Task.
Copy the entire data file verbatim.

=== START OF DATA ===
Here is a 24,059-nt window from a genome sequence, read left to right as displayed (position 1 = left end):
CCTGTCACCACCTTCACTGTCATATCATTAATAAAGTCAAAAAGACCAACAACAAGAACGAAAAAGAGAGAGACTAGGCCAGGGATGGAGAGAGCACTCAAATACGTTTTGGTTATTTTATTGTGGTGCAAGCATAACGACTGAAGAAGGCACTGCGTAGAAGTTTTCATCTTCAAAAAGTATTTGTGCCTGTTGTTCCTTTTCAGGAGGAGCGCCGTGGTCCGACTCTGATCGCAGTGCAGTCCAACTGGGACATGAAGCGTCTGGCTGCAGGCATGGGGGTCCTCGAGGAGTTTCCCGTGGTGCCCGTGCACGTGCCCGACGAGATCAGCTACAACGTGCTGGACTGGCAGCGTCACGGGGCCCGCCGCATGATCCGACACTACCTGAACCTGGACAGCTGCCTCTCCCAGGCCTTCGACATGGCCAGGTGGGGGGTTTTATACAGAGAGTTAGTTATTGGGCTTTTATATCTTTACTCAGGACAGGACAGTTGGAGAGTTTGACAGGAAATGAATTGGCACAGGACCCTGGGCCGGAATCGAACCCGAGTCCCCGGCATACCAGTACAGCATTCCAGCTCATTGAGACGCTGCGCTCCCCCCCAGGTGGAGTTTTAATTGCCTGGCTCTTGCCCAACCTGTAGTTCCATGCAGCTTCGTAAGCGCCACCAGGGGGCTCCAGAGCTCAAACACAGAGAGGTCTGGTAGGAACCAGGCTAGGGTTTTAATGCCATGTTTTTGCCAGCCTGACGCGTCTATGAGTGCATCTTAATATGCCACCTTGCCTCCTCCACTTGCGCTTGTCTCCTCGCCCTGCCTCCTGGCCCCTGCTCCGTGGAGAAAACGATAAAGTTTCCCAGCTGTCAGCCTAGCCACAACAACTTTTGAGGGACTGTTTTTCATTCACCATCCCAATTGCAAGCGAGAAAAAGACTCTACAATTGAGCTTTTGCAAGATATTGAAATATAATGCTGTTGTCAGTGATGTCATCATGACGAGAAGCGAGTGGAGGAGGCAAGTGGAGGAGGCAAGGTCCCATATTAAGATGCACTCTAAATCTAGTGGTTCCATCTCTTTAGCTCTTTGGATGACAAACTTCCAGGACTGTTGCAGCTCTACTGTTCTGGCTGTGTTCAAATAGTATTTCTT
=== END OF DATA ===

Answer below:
Here is a 24,059-nt window from a genome sequence, read left to right as displayed (position 1 = left end):
CCTGTCACCACCTTCACTGTCATATCATTAATAAAGTCAAAAAGACCAACAACAAGAACGAAAAAGAGAGAGACTAGGCCAGGGATGGAGAGAGCACTCAAATACGTTTTGGTTATTTTATTGTGGTGCAAGCATAACGACTGAAGAAGGCACTGCGTAGAAGTTTTCATCTTCAAAAAGTATTTGTGCCTGTTGTTCCTTTTCAGGAGGAGCGCCGTGGTCCGACTCTGATCGCAGTGCAGTCCAACTGGGACATGAAGCGTCTGGCTGCAGGCATGGGGGTCCTCGAGGAGTTTCCCGTGGTGCCCGTGCACGTGCCCGACGAGATCAGCTACAACGTGCTGGACTGGCAGCGTCACGGGGCCCGCCGCATGATCCGACACTACCTGAACCTGGACAGCTGCCTCTCCCAGGCCTTCGACATGGCCAGGTGGGGGGTTTTATACAGAGAGTTAGTTATTGGGCTTTTATATCTTTACTCAGGACAGGACAGTTGGAGAGTTTGACAGGAAATGAATTGGCACAGGACCCTGGGCCGGAATCGAACCCGAGTCCCCGGCATACCAGTACAGCATTCCAGCTCATTGAGACGCTGCGCTCCCCCCCAGGTGGAGTTTTAATTGCCTGGCTCTTGCCCAACCTGTAGTTCCATGCAGCTTCGTAAGCGCCACCAGGGGGCTCCAGAGCTCAAACACAGAGAGGTCTGGTAGGAACCAGGCTAGGGTTTTAATGCCATGTTTTTGCCAGCCTGACGCGTCTATGAGTGCATCTTAATATGCCACCTTGCCTCCTCCACTTGCGCTTGTCTCCTCGCCCTGCCTCCTGGCCCCTGCTCCGTGGAGAAAACGATAAAGTTTCCCAGCTGTCAGCCTAGCCACAACAACTTTTGAGGGACTGTTTTTCATTCACCATCCCAATTGCAAGCGAGAAAAAGACTCTACAATTGAGCTTTTGCAAGATATTGAAATATAATGCTGTTGTCAGTGATGTCATCATGACGAGAAGCGAGTGGAGGAGGCAAGTGGAGGAGGCAAGGTCCCATATTAAGATGCACTCTAAATCTAGTGGTTCCATCTCTTTAGCTCTTTGGATGACAAACTTCCAGGACTGTTGCAGCTCTACTGTTCTGGCTGTGTTCAAATAGTATTTCTT